James S.A. Corey delivers compelling SF that ranks with the best in the field. In Leviathan Wakes, ice miner Jim Holden is making a haul from the rings of Saturn when he and his crew encounter an abandoned ship, the Scopuli. Uncovering a terrifying secret, Jim bears the weight of impending catastrophe. At the same time, a detective has been hired by well-heeled parents to find a missing girl, and the investigator’s search leads him right to the Scopuli.
©2011 Daniel Abraham and Ty Franck (P)2011 Recorded Books, LLC
“… kickass space opera.” (George R.R. Martin)
Just finished and the story was exciting and compelling, with a refreshingly realistic take on future interplanetary travel. The author also does a great job of describing scenes and the minds of characters with just the right words or a turn of phrase, keeping things from becoming needlessly wordy. None of the details felt unnecessary.
The voiceover was also enjoyable, easy to understand, and well paced. I plan on getting the next book in the series.
James May's reading is outstanding, and if you don't fall in love with the crew of the rocinante by the end of this book, well - something's just not right with you.
We are such stuff as dreams are made on, and our little life, is rounded with a sleep.
Very rarely do I listen to a book more than once. (really, only "A Song of Ice and Fire" series and that's because it's the most complex story that requires multiple readings to see the subtle signs left for the reader to uncover)
Reason is, I only need to hear/read a book once for it to embed itself in me.
There were many "impressive" moments. I am in live with Holden! I really liked Miller too.
I guess, I was awed by when Miller finds Proto-Julie
I love Holden, but JM did a great job of those accents from the Belt. (or were they the Earthers?)
They ARE making a TV Series of this book! Yay, and it looks like it's going to be great!
Tag line could be, sexy rogue space ship captain meets obsessed detective who's fallen in love with the missing-girl case he's been charged to crack while mankind is in danger of extinction.
great fun and an engaging ride through a possible future and space.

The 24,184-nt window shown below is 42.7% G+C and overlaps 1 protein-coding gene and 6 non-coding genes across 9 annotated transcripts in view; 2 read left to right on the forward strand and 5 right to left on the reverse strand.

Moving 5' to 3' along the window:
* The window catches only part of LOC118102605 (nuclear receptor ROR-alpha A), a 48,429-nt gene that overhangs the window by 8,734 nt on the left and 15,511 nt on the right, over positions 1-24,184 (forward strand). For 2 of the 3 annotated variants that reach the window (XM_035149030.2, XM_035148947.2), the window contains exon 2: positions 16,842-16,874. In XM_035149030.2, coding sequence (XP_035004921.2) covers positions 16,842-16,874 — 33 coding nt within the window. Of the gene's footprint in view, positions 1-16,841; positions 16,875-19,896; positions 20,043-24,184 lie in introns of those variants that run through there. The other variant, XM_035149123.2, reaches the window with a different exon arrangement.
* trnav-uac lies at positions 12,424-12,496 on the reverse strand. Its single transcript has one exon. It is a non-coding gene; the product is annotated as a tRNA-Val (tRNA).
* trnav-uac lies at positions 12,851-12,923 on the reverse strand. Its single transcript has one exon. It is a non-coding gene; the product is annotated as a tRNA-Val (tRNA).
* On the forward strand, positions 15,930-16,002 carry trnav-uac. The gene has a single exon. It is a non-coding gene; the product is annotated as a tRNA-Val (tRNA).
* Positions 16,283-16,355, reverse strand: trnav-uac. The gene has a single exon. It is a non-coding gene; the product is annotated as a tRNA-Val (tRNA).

The story of Leviathan Wakes is a relatively simple one. It's been touted as Game of Thrones in space by advertising promoting the new show on the Syfy network, and maybe when they adapt it to the screen, that will somehow be true, but right now it's nothing more than a simple detective story. Sure, there are a few factions, but really it's just about who's pulling the strings. There are clear heroes and villains, and none of the politics really come into play that much. Politics is more like backround radiation, and the protagonists rarely encounter it in any significant way.
The mystery was enough to keep me going, but just barely.
The narrator doesn't differentiate the voices much at all. The two main characters are supposedly polar opposites: the idealistic ship captain who always does the right thing and the jaded detective who makes the tough calls. But they sound nearly identical. Also, the narration is fairly flat, so even incredible tense dialogue in near death situations is delivered smoothly instead of being acted in a way that conveys the correct drama the situation requires.
Checking out Brandon Sanderson's work
This book will keep your attention, the reading is great. The dialogue is a bit like a soap opera at times. The ending is a little on the weak side, but overall pretty interesting.
It did an excellent job of establishing the world it was set in, the political stakes involved at all ends, and unfolding the story in a way that made you want to keep listening. Besides being engaging and thrilling, it also made me think. This isn't just a popcorn book.
I liked Miller the best - the tormented, homicidal, suicidal ex-cop who is in love with a woman he's never met.
(mild spoilers) I bought this book without really looking into the story (which turned out to be a good thing)... and when I realized one of the major characters was a cop I though "Oh crap". Cop stories bore me... I avoid them like the plague. Then we find out that the antagonist is an 'EVIL CORPORATION' and my eyes were rolling.. can you get more cliché? At that point I'm pretty sure the book will be terrible... but then... the Pièce de résistance... zombies... the most played out theme in the last 10 years. So by all measurable metrics I should hate this book... but I just couldn't. Sure the cop is a cop and does some of the boring cop things - but pretty soon he's not a cop... and he's doing all sorts of interesting things. And the Evil Corporation is pretty stereotypical evil corporation... but Corey makes it more about the human choices behind the scenes rather than creating a 'corporate boogeyman'. And zombies... well they're shambling around but the story doesn't revolve around them, they're a sideshow. What is central to the story is a core group of characters who are interesting, conflicted, often at odds... in a universe full of uncertainty and danger... basically the ingredients for a good tale. Well done.
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